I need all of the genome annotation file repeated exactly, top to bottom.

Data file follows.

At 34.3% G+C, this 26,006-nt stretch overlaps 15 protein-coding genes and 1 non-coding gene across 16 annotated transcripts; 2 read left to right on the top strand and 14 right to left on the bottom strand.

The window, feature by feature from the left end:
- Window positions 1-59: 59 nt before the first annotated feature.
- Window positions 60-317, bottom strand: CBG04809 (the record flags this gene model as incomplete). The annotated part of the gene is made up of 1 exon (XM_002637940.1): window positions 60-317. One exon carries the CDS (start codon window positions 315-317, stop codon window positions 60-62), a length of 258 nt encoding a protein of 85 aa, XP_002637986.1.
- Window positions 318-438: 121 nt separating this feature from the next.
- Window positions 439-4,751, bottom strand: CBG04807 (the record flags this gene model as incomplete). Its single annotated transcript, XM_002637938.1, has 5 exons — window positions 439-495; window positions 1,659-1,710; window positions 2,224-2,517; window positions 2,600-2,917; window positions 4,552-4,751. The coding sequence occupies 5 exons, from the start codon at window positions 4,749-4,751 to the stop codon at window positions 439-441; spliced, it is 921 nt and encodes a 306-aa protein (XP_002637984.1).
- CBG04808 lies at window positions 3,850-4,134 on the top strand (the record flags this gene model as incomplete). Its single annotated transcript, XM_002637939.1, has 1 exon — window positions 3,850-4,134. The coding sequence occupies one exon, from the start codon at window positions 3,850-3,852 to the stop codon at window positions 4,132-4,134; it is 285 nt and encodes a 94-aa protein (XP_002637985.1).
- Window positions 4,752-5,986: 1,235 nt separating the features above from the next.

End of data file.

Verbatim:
At 34.3% G+C, this 26,006-nt stretch overlaps 15 protein-coding genes and 1 non-coding gene across 16 annotated transcripts; 2 read left to right on the top strand and 14 right to left on the bottom strand.

The window, feature by feature from the left end:
- Window positions 1-59: 59 nt before the first annotated feature.
- Window positions 60-317, bottom strand: CBG04809 (the record flags this gene model as incomplete). The annotated part of the gene is made up of 1 exon (XM_002637940.1): window positions 60-317. One exon carries the CDS (start codon window positions 315-317, stop codon window positions 60-62), a length of 258 nt encoding a protein of 85 aa, XP_002637986.1.
- Window positions 318-438: 121 nt separating this feature from the next.
- Window positions 439-4,751, bottom strand: CBG04807 (the record flags this gene model as incomplete). Its single annotated transcript, XM_002637938.1, has 5 exons — window positions 439-495; window positions 1,659-1,710; window positions 2,224-2,517; window positions 2,600-2,917; window positions 4,552-4,751. The coding sequence occupies 5 exons, from the start codon at window positions 4,749-4,751 to the stop codon at window positions 439-441; spliced, it is 921 nt and encodes a 306-aa protein (XP_002637984.1).
- CBG04808 lies at window positions 3,850-4,134 on the top strand (the record flags this gene model as incomplete). Its single annotated transcript, XM_002637939.1, has 1 exon — window positions 3,850-4,134. The coding sequence occupies one exon, from the start codon at window positions 3,850-3,852 to the stop codon at window positions 4,132-4,134; it is 285 nt and encodes a 94-aa protein (XP_002637985.1).
- Window positions 4,752-5,986: 1,235 nt separating the features above from the next.